Small-Cap Healthcare Still the Best Stock Market Sector
Back in July I wrote an article about how small-cap healthcare was the best stock market sector in 2017 (it was up 21% at the time), despite uncertainty surrounding the future of the Affordable Care Act (ACA). Fast forward three months and nothing has changed. The ACA’s future is still unknown, and small-cap healthcare is still the best performing stock market sector (it’s now up 28% year-to-date)!
I then went on to feature three small-cap medical device stocks that looked good. They were LeMaitre Vascular (LMAT), Lantheus Holdings (LNTH) and Orthofix (OFIX).
Since I wrote the article on July 25, those three stocks are up an average of 13.1%. LeMaitre Vascular is leading the charge with a 36% gain, Orthofix is up 8.4% and Lantheus Holdings is down 5%.
Over the same timeframe, the broad market is up 3.9%, and the small cap health care sector is up 4.8%. In other words, these three small-cap medical device stocks are handily outperforming!
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2 Small-Cap Medical Device Stocks to Buy Now
Given that small-cap healthcare is the best stock market sector in 2017, I thought it would be worth going back to the well and looking at a couple more small-cap medical device stocks.
To structure my research a little, I focused on stocks related to a theme we’ve been following in Cabot Small-Cap Confidential. That theme is at-home care. More specifically, we’re looking at stocks with exposure to digital health care services and medical devices that help lower the cost of care (especially for those with chronic conditions), and improve patients’ quality of life through technologies such as remote monitoring devices and services, implantable devices and portable equipment.
Here are two more stocks that made the cut.
Medical Device Stock #1: Inogen (INGN)
Inogen (INGN) is a $2 billion market cap company that makes portable oxygen concentrators for patients with chronic respiratory conditions. The vast majority of revenue (83% in 2016) comes from equipment sales, while the rest comes from rentals. The company’s pitch is relatively straightforward: patients can tow around a cart with a big, cumbersome oxygen tank (or stay at home), or use one of Inogen’s products, which are roughly the size of a medium-sized handbag. Given that revenues have been growing well above 25% annually for the last five years, it doesn’t seem there’s much comparison!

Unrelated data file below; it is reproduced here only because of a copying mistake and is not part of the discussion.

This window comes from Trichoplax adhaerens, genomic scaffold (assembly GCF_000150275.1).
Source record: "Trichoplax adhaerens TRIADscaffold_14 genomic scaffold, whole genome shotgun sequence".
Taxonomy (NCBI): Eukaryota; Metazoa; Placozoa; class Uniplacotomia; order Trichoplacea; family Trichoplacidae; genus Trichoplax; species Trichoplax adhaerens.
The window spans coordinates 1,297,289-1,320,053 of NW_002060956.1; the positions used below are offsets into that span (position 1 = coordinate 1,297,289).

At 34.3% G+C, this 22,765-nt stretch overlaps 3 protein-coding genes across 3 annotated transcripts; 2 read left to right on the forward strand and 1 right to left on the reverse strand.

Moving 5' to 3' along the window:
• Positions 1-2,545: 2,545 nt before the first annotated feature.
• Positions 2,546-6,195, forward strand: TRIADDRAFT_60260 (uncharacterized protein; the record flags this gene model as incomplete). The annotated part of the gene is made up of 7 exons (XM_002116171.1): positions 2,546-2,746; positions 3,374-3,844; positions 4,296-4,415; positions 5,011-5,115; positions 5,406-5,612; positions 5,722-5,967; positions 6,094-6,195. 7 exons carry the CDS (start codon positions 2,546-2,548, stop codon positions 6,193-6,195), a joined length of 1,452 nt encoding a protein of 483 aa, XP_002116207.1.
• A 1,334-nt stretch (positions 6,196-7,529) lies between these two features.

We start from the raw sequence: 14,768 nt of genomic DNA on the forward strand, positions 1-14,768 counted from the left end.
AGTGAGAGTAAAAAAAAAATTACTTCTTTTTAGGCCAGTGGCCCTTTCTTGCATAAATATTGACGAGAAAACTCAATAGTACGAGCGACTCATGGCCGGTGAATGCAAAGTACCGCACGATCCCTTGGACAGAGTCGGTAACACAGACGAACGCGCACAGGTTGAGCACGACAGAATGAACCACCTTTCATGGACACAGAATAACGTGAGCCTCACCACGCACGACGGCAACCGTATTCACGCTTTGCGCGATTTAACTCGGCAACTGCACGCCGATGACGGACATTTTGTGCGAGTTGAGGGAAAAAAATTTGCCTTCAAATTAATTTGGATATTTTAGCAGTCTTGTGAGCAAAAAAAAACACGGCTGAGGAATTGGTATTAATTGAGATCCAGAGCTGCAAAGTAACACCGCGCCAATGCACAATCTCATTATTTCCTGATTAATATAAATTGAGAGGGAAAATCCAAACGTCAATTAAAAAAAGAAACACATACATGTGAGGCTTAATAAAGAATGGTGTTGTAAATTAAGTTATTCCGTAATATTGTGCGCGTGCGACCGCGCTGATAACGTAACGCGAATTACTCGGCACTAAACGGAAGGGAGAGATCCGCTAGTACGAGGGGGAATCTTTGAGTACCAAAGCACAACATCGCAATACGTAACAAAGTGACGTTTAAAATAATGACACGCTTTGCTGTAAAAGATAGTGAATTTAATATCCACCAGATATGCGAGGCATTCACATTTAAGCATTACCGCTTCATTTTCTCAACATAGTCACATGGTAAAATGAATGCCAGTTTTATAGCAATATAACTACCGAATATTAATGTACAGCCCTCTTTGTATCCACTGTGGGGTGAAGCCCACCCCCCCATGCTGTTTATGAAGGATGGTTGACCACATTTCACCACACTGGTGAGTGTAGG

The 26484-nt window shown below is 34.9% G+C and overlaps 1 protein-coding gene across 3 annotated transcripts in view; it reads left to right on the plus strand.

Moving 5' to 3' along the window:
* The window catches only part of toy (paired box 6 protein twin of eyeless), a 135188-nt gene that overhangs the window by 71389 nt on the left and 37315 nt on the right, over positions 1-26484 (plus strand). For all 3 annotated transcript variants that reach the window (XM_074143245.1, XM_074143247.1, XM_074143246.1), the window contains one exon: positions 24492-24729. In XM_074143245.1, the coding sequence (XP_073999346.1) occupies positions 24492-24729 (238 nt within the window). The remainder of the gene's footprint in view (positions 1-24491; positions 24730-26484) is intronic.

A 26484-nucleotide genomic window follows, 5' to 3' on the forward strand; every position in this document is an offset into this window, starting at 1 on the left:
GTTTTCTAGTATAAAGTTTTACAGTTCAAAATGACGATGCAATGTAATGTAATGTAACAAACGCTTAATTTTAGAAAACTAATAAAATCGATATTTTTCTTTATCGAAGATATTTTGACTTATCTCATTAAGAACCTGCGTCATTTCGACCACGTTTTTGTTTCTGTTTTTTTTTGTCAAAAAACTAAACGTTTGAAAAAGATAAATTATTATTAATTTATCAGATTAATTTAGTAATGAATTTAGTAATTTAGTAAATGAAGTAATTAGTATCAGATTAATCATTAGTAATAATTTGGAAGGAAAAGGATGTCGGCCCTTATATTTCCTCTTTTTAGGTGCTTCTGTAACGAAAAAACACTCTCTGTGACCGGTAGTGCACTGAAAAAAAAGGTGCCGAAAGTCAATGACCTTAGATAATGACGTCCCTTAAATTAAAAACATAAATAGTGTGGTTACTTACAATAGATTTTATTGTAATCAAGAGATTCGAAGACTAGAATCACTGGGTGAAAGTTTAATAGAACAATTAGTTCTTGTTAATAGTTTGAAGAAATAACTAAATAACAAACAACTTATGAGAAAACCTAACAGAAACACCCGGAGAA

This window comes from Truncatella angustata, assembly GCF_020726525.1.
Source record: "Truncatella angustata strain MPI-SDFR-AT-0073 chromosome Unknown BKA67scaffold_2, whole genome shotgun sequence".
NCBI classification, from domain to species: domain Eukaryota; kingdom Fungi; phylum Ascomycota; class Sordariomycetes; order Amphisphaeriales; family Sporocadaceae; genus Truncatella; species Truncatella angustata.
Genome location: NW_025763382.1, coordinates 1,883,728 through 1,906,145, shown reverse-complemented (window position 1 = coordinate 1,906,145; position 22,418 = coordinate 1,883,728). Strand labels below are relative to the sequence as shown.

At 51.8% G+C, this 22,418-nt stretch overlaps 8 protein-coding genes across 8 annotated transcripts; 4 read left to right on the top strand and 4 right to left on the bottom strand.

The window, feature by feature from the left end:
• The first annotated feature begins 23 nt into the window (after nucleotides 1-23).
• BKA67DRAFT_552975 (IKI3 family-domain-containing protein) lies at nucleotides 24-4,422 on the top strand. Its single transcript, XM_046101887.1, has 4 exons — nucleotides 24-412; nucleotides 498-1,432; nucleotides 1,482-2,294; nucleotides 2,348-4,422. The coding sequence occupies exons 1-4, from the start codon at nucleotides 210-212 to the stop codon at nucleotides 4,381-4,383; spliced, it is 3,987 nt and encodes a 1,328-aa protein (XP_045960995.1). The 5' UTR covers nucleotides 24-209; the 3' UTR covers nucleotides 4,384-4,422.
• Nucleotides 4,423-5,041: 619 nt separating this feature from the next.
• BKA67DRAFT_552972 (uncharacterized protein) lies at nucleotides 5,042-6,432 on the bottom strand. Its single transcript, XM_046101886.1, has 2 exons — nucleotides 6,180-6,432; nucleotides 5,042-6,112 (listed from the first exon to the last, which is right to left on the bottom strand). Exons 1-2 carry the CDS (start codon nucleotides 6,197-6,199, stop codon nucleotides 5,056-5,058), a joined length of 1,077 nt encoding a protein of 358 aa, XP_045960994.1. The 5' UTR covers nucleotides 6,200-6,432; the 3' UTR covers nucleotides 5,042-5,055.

Inogen primarily sells business-to-business (64% of revenue), but does have a direct-to-consumer channel as well (23% of revenue). A quick review of products on its website shows most systems are priced in the $2,500 to $3,500 range. While Inogen’s growth rate will likely decrease to around 20% annually over the next couple of years, it is becoming increasingly profitable (net margin of 10% in 2016 versus 6.3% in 2015) and EPS should jump by 25% in 2017 (to $1.21). The stock has been a good buy at just about any time in 2017, and history suggests the current dip to the 50-day line is a good place to pick up shares.
Medical Device Stock #2: Senseonics Holdings (SENS)
Senseonics Holdings (SENS) is a medical device stock specializing in glucose monitoring. It has developed the Eversense System, an implantable monitoring device (up to 90 days) that is inserted into the upper arm and which transmits real-time readings and alerts via a patch-like transmitter to an app on a patient’s smartphone. The obvious benefit of the device is that patients don’t need to take blood samples, and they have continuous monitoring of their blood sugar levels. The company is small and still relatively unknown—its market cap is just $335 million, and it went public in March of 2016.
Senseonics Holdings is pursuing a growth strategy whereby it targets North America with a direct sales force, Europe, the Middle East and Africa through a partnership with Roche, and Scandinavian countries through a partnership with Rubin Medical. Eversense is commercially available in a few European countries and, according to management’s guidance on its Q2 conference call in August, should generate $6 million to $7 million in revenue in 2017.
The product is not yet approved in the U.S., but Senseonics filed a premarket approval (PMA) with the FDA in the fourth quarter of 2016 and expects to hear back before the end of this year. A PMA is required for a Class III device, which is the most stringent type of device marketing application required by the FDA. If approved, shares should take off!
The stock hasn’t been doing so well lately, though at this stage of development, it’s not surprising given the extent of uncertainty and dilution from a recent equity offering. The stock is fairly speculative at this stage.
(Still) My Favorite Small-Cap Medical Device Stock
I like LeMaitre Vascular, Lantheus Holdings, Orthofix, Inogen and Senseonics. But my favorite medical device stock is a little company that makes nerve repair solutions. I can’t reveal its name since it’s still a relatively new recommendation in Cabot Small-Cap Confidential. But I can tell you why I like it.
The company makes implantable surgical products for peripheral nerve injuries. These are considered regenerative medical products, which means their complex structure supports nerve cell regeneration in the patient’s body. They are all off-the-shelf products, meaning they can be purchased, stored and made available for use at a moment’s notice.
It has a compelling story, is a small cap, and growth is terrific. Revenues are growing north of 40%!
You can find out more, and grab a subscription, here.
Tyler Laundon is chief analyst of Cabot Small-Cap Confidential. The circulation of Small-Cap Confidential is strictly limited because the undiscovered stocks with sky-high-potential that Tyler recommends are often low-priced and thinly traded. Don’t share these recommendations!Learn More